Tour de France: Bardet encouraged by first mountain test

Frenchman inches up the rankings

France's hope for the overall victory in the Tour de France, Romain Bardet (AG2R La Mondiale), didn't disappoint on the first major mountaintop finish of La Planche des Belles Filles.

Bardet was one of the few riders who were able to follow the move of triple Tour de France winner Christopher Froome (Team Sky) when he accelerated in the final two kilometres. On the final steepest sections, Bardet had to let go of the top guns, losing four seconds on the line, but finished just ahead of pre-race favourites like Alberto Contador (Trek-Segafredo) and Nairo Quintana (Movistar). He's now seventh in the general classification at 47 seconds from Froome.

After crossing the finish line of the punchy climb in Massif des Vosges, the 26-year-old French rider quickly sat down in the shade to recover. With his leg still bandaged up and showing the marks from his crash on stage 2, Bardet was gasping for air and sweating after a hot day in the saddle and was not ready for interviews just yet. He did exchange a few words with the teammates who rolled in, one by one. A few minutes later, Bardet – still breathing heavily – climbed onto his bike to warm down on the rollers.

"I feared the first mountains stage a bit and the heat. I didn't go too bad," Bardet said. "I was able to follow Froome when he attacked, and Porte. Then a small group bridged back up. It came down to the final steep hundred metres. I think Fabio Aru was clearly the strongest today. He was the only rider who was able to attack and create a big gap. 'Chapeau' for him. He went from far out and was super strong to hold onto his lead. Behind him, I was happy that I was able to follow the attack from Froome. That's good. It's reassuring to see that I was up there."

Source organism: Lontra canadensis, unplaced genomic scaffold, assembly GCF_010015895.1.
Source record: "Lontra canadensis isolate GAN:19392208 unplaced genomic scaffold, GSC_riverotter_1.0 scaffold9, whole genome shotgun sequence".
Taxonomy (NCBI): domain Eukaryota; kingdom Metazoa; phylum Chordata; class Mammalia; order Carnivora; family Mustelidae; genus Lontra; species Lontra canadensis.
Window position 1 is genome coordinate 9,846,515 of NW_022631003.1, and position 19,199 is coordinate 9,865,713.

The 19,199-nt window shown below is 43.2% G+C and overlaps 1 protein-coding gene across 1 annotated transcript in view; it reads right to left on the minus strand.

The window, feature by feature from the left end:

When asked if he felt that he was on the same level as Froome and Porte, Bardet reacted positively. "Yes, sure. It's a matter of being up there for three weeks. It was a good first test. It was especially hard with the heat. It was dry, too. It was like a time-trial. As usual, Team Sky set a blistering pace from the foot of the climb. Behind them, not everybody was on the same level so that was encouraging for me."

When asked about his need for recovery on the line, Bardet didn't like the question very much, quickly responding. "I wasn't thinking about anything. It was 35 degrees out there and I just gave it 110 per cent. I wanted to get a bit of air and sit in the shade," Bardet said. Bardet was then ushered away from the press and prepared to head back down from La Planche des Belles Filles. The runner-up of the 2016 Tour de France is clearly on a mission. He's ready to confirm the high hopes and again be a major factor in the GC battle.

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